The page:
With all the fast-moving happenings in the craft brewing world, we have been remiss in being slow to ignore some of the good things that the Ithaca Brewing Company has been doing lately. I first took notice on Thanksgiving weekend, when I noticed that their seasonal twelve-pack was absent the previously ubiquitous Apricot Wheat beer (a popular beer of which I am not particularly fond).
Instead, the twelver has four solid offerings: the decent Pale Ale, the gloriously hoppy Cascazilla, the surprisingly nice Oaked Nut Brown and my favorite winter offering, Gorges Porter.
Ithaca has also thrown their hat into the Big Beer movement, by offering 22-ounce bottles of new beers, in their Excelsior! series. They have just announced the release of their new αlpHαlpHα Double Honey Bitter and it has become clear that we are way behind in getting in on the Ithaca action.
[Note: It is going to be hard to find information about the Excelsior! series on Ithaca Beer's own website since it's not listed among their beers. They may want to get on that.]
Ithaca has released a beer in the series called White Gold, which is labelled as a "Strong Pale Wheat Ale." The label describes the beer thusly:
A Belgo-American Ale brewed with domestic barley and French wheat malts, the finest Continental and U.S. grown hops, and fermented with Belgian, English and Wild yeasts.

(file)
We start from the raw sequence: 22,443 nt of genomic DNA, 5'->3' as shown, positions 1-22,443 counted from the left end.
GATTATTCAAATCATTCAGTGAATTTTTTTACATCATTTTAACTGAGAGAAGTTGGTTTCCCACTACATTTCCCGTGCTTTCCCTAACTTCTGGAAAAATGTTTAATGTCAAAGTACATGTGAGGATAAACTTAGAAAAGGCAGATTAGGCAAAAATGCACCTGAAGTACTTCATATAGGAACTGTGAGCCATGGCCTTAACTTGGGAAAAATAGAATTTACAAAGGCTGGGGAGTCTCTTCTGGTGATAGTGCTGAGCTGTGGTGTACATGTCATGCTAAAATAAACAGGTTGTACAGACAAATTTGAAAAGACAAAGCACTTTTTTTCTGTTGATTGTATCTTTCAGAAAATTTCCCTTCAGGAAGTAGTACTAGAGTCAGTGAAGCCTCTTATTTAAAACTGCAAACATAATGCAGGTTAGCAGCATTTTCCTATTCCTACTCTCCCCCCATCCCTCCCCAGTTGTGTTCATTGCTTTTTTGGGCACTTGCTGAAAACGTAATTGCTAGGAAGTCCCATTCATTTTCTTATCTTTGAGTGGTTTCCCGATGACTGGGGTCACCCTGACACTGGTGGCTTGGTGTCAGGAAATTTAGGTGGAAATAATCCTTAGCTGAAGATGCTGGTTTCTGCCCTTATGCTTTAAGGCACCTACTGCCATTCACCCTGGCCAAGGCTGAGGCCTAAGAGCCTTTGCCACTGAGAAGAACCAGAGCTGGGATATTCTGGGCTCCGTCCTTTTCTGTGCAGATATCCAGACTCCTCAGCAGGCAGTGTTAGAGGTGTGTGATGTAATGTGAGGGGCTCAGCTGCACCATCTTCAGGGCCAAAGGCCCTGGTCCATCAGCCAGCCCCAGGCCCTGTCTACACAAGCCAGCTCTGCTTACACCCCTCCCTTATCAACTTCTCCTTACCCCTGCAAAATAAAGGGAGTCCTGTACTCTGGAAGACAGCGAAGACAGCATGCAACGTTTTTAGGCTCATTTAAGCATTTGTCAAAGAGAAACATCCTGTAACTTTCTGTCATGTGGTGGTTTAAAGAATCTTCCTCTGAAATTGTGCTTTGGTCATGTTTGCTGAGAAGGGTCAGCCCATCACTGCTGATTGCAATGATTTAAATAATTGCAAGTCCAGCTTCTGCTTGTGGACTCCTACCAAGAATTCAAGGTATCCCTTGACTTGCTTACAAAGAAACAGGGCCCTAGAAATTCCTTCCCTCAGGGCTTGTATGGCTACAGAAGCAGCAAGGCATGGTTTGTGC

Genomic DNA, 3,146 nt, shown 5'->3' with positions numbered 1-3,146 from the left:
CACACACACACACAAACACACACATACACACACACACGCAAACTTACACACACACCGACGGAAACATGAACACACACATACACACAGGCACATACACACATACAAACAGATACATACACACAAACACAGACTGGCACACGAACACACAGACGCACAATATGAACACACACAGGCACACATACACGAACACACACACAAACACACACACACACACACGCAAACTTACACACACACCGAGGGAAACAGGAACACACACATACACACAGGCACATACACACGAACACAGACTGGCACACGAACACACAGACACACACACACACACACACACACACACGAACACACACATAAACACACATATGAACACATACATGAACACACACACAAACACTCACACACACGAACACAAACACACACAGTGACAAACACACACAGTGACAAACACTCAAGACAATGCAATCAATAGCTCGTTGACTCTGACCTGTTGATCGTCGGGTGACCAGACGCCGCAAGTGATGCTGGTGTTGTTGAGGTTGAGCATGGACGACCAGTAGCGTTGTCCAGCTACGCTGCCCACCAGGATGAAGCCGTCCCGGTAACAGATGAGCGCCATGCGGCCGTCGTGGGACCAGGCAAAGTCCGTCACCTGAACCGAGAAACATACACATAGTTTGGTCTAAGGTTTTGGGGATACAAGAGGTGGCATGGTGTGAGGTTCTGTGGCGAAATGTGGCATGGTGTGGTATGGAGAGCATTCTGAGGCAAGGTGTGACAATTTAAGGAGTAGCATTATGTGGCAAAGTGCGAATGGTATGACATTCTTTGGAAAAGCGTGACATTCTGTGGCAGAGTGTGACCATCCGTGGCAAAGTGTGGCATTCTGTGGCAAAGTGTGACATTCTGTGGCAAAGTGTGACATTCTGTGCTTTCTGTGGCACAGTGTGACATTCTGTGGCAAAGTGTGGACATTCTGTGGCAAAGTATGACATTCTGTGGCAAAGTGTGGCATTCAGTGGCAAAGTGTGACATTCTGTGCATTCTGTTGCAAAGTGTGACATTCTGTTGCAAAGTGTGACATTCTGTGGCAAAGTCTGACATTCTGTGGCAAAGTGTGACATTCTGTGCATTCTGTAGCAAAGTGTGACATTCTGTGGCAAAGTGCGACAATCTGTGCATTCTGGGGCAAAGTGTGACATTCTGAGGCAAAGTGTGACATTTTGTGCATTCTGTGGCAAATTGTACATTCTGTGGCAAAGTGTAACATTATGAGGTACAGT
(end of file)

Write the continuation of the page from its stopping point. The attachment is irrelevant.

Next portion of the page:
Here's what I thought about it:
The look is a very clear straw-yellow color. It has a massive puffy head when poured into a tulip glass. The liquid is anything but static; quite the contrary, it looks like champagne on the interior, with throngs of upfloating bubbles rushing to the surface. Other than that, it is very clear, appropriately so. With each sip, it leaves a thick and frothy lace.
The aroma is of the typical wheat vardiety, with only a mild spiciness that comes more from the mild hop than from any possible Belgian yeasts. There are fruit flavors that come through like a light accent, mostly lemon, orange peel and apple. The malts are estery and crystalline, a little spicy.
The flavor is primarily apples: the sweet red kind and the sour green kind. All this is balanced by a dry wheaty base. The beer is both sweet and spicy; you could call it Franco-Belgian. Surprising taste of pineapple, as well as a mild leafy hop. The pale malts mix well with that wheaty "twang" (as the kids are calling it these days). At the end of the sip, it turns slightly more sour, probably due to warmth. All these sweetish/spicy/sour flavors blend nicely with a frosty thickness on the tongue, lending themselves to a feel that is both bubbly and creamy.
White Gold is sweeter than most beers of its ilk, but it's balanced enough on the other ends of the spectrum to make it very drinkable. While there is a hint of sour and lots of other tree fruits that make it a good beer for girls and boys.